National Museum of Australia   

Some stories may be distressing. Get support.
This website may have names and images of
deceased Aboriginal and Torres Strait Islander people.

Smoke forces change

On the precipice of a horror bushfire season, smoke triggered a fire alarm and forced us to evacuate the ABC. We took the 7pm news outside. It was important for our audience to get the latest on fires and air quality. The losses that came later were utterly heartbreaking. 

View transcript

DAN BOURCHIER: Yuumma, good evening. Dan Bourchier with ABC News.

Tonight we’re broadcasting from the front of the ABC building in Dickson, where smoke has prompted the fire alarms to go off. Like so many buildings across our capital, this appears to be becoming the new normal.

And we woke up this morning with this thick smoke haze blanketing the city. Again, familiar landmarks obscured by the smoke.

Authorities say there are no fires burning here and the smoke is being blown in from those blazes around this territory. The temperature is expected to soar over the next couple of days.

Canberrans are being warned to take extra care of themselves, their neighbours and their pets.

KATH SULLIVAN: It’s been almost two weeks since thick smoke first blew into the Capital.

INTERVIEWEE 1: And you can smell it at night. It comes into the bedroom, it’s really quite awful.

INTERVIEWEE 2: I’m not liking it. No it’s — I like to get outside, walk, exercise, and it’s really making me feel tight in the chest. Not very good at all.

INTERVIEWEE 3: It’s stopping me from playing sport but that wasn’t through my, my decision.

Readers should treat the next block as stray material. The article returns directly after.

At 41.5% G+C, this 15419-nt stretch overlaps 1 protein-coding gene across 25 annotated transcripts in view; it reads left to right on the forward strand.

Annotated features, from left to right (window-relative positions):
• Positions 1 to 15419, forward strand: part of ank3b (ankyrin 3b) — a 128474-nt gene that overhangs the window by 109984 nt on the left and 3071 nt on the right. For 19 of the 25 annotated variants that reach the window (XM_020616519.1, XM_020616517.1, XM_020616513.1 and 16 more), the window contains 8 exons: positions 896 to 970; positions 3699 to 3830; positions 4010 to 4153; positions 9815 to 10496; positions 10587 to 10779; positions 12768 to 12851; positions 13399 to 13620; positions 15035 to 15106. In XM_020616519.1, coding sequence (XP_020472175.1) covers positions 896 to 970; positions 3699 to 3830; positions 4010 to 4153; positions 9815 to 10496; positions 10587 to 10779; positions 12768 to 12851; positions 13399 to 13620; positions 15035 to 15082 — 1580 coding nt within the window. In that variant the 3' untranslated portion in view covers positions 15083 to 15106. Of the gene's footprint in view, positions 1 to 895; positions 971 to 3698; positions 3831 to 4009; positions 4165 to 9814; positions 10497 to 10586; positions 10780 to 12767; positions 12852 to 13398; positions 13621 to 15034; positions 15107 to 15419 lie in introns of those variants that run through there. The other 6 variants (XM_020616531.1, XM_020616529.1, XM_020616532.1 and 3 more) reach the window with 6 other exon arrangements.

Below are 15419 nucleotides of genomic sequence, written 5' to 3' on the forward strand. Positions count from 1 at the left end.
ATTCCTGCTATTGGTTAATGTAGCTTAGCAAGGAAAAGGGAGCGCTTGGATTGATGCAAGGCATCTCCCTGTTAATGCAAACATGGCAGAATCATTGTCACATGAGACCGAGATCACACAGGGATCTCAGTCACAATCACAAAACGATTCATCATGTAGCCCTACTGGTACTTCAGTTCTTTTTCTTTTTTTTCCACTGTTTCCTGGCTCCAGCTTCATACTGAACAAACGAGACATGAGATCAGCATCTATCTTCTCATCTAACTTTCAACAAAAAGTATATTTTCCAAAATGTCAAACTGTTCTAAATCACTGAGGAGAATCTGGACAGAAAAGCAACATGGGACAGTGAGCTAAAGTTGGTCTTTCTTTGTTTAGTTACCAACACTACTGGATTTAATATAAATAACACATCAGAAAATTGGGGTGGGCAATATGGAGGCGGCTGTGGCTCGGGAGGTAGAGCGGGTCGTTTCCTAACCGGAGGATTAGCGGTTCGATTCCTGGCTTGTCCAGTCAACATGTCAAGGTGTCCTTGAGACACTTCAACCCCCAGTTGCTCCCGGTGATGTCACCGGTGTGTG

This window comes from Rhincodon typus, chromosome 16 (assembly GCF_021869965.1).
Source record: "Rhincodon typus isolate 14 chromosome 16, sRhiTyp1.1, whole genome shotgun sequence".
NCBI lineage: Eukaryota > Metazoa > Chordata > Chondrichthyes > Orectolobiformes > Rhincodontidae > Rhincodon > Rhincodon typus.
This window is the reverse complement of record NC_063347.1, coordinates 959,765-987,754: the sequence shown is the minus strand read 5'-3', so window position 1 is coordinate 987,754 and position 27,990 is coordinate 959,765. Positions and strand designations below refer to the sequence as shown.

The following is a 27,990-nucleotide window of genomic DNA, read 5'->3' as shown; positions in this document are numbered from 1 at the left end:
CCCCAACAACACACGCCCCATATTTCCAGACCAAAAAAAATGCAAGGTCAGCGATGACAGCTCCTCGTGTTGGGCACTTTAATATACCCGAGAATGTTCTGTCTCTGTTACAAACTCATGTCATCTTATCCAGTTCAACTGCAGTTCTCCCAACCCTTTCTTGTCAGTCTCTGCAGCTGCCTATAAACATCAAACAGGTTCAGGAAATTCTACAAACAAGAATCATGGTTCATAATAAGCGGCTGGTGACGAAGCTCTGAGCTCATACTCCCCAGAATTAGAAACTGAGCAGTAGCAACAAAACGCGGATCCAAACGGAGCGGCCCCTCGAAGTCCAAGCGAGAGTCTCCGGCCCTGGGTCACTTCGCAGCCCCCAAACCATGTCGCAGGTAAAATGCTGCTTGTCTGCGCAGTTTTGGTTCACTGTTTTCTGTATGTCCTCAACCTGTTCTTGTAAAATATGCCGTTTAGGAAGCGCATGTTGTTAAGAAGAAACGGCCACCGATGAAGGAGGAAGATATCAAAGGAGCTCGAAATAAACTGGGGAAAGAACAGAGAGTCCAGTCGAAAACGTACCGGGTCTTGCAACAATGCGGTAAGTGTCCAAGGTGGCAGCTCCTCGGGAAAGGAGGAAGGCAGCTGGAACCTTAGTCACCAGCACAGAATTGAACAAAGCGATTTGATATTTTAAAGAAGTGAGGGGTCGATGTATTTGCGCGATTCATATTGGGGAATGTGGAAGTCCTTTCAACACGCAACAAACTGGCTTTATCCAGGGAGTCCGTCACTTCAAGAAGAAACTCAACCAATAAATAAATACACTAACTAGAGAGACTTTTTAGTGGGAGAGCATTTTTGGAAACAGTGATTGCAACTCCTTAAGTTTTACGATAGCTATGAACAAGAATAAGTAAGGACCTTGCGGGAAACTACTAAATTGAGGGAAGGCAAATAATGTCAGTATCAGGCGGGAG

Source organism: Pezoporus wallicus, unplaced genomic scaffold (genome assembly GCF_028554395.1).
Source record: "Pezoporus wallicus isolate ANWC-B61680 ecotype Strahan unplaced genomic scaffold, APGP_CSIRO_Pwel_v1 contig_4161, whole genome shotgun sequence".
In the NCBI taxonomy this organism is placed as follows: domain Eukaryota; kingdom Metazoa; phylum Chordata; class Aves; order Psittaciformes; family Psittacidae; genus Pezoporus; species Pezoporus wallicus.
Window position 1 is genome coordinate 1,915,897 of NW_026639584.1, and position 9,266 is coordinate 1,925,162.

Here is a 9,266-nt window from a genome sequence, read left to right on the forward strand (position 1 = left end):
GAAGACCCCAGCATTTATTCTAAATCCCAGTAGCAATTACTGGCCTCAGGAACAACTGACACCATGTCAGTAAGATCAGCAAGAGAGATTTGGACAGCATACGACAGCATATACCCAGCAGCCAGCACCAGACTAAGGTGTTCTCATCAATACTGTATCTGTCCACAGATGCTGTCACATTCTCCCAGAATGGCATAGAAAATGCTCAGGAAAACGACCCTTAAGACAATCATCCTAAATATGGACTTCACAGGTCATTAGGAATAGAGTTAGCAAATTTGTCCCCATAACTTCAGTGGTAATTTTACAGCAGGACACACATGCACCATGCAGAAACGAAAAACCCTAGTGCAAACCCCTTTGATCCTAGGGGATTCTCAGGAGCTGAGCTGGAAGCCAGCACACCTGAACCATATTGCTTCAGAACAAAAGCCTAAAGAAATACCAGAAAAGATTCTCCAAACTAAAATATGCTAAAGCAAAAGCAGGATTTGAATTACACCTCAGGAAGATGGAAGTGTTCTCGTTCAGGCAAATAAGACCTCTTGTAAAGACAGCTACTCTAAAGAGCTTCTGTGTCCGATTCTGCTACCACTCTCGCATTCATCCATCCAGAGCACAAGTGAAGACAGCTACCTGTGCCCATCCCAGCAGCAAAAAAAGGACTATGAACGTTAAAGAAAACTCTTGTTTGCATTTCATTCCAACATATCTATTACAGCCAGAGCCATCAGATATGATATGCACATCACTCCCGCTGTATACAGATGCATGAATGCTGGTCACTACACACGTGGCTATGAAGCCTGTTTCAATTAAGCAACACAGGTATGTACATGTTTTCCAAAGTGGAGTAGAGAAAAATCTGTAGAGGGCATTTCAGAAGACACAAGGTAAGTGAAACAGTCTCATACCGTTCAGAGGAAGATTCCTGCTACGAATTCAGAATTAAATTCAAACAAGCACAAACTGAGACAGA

INTERVIEWEE 4: We keep that windows closed every time, like most of the time, because it’s very dangerous for the asthma, like, people.

KATH SULLIVAN: It is a problem that’s keeping pharmacies busy.

SIMON BLACKER: The sale of puffers has gone through the roof, yeah, people are coming in finding that it’s a little hard to breathe.

KATH SULLIVAN: He says enquiries have doubled across ACT pharmacies, and are up to four times higher in areas closer to the fires.

SIMON BLACKER: I’ve been a community pharmacist for over 20 years and certainly this is a unique experience.

Coming from country New South Wales I’ve seen dust storms and the like, but to have the, the level of smoke and, I suppose, pollution, consistently, it’s rather unique.

KATH SULLIVAN: Authorities are expecting it to linger.

KERRYN COLEMAN: When smoke is around and you’re outdoors, just don’t do any heavy or prolonged physical activity.

KATH SULLIVAN: The message extends to pets too.

MICHELLE ROBERTSON: Continuous exposure to smoke can cause animals to become more lethargic. Dogs that have pre-existing conditions could suffer from really strong respiratory issues.

So there is health problems for animals the same as what there is for humans.

KATH SULLIVAN: At this shelter they’re turning the sprinklers on the dogs.

MICHELLE ROBERTSON: We haven’t seen anything like this, ever.

KATH SULLIVAN: While it’s left some tongues wagging, things could be worse.

INTERVIEWEE 4: I think it’s obviously worse for the firies out at Braidwood. So, if we’ve just got to deal with a little bit of smoke, then, you know, it’s nothing compared to what they have to deal with.

KATH SULLIVAN: Kath Sullivan, ABC News Canberra.

Explore more stories

Share your experience